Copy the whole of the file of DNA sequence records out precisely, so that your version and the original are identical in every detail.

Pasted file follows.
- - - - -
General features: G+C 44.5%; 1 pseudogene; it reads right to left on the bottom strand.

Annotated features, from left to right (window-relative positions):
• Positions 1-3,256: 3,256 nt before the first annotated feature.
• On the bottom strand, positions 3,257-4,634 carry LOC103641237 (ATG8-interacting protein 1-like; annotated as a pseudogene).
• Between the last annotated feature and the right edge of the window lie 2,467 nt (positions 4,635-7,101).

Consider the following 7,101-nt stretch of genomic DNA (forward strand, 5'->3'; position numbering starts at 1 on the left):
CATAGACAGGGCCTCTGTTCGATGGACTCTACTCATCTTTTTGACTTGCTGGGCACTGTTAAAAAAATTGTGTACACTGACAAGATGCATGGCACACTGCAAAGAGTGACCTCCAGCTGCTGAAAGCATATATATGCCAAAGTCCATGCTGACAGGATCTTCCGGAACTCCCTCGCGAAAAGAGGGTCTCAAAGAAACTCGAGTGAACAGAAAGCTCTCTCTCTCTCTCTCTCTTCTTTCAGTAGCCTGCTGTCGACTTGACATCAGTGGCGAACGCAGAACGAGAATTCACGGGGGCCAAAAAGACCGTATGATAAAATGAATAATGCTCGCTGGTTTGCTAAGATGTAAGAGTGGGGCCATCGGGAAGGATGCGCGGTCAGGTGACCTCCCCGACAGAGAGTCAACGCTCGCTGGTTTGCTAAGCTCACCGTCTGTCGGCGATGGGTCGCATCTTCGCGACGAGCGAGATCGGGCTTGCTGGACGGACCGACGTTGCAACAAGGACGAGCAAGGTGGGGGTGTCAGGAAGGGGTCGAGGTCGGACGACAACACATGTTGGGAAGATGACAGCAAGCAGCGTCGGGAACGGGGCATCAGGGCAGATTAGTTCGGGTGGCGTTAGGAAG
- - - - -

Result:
General features: G+C 44.5%; 1 pseudogene; it reads right to left on the bottom strand.

Annotated features, from left to right (window-relative positions):
• Positions 1-3,256: 3,256 nt before the first annotated feature.
• On the bottom strand, positions 3,257-4,634 carry LOC103641237 (ATG8-interacting protein 1-like; annotated as a pseudogene).
• Between the last annotated feature and the right edge of the window lie 2,467 nt (positions 4,635-7,101).

Consider the following 7,101-nt stretch of genomic DNA (forward strand, 5'->3'; position numbering starts at 1 on the left):
CATAGACAGGGCCTCTGTTCGATGGACTCTACTCATCTTTTTGACTTGCTGGGCACTGTTAAAAAAATTGTGTACACTGACAAGATGCATGGCACACTGCAAAGAGTGACCTCCAGCTGCTGAAAGCATATATATGCCAAAGTCCATGCTGACAGGATCTTCCGGAACTCCCTCGCGAAAAGAGGGTCTCAAAGAAACTCGAGTGAACAGAAAGCTCTCTCTCTCTCTCTCTCTTCTTTCAGTAGCCTGCTGTCGACTTGACATCAGTGGCGAACGCAGAACGAGAATTCACGGGGGCCAAAAAGACCGTATGATAAAATGAATAATGCTCGCTGGTTTGCTAAGATGTAAGAGTGGGGCCATCGGGAAGGATGCGCGGTCAGGTGACCTCCCCGACAGAGAGTCAACGCTCGCTGGTTTGCTAAGCTCACCGTCTGTCGGCGATGGGTCGCATCTTCGCGACGAGCGAGATCGGGCTTGCTGGACGGACCGACGTTGCAACAAGGACGAGCAAGGTGGGGGTGTCAGGAAGGGGTCGAGGTCGGACGACAACACATGTTGGGAAGATGACAGCAAGCAGCGTCGGGAACGGGGCATCAGGGCAGATTAGTTCGGGTGGCGTTAGGAAG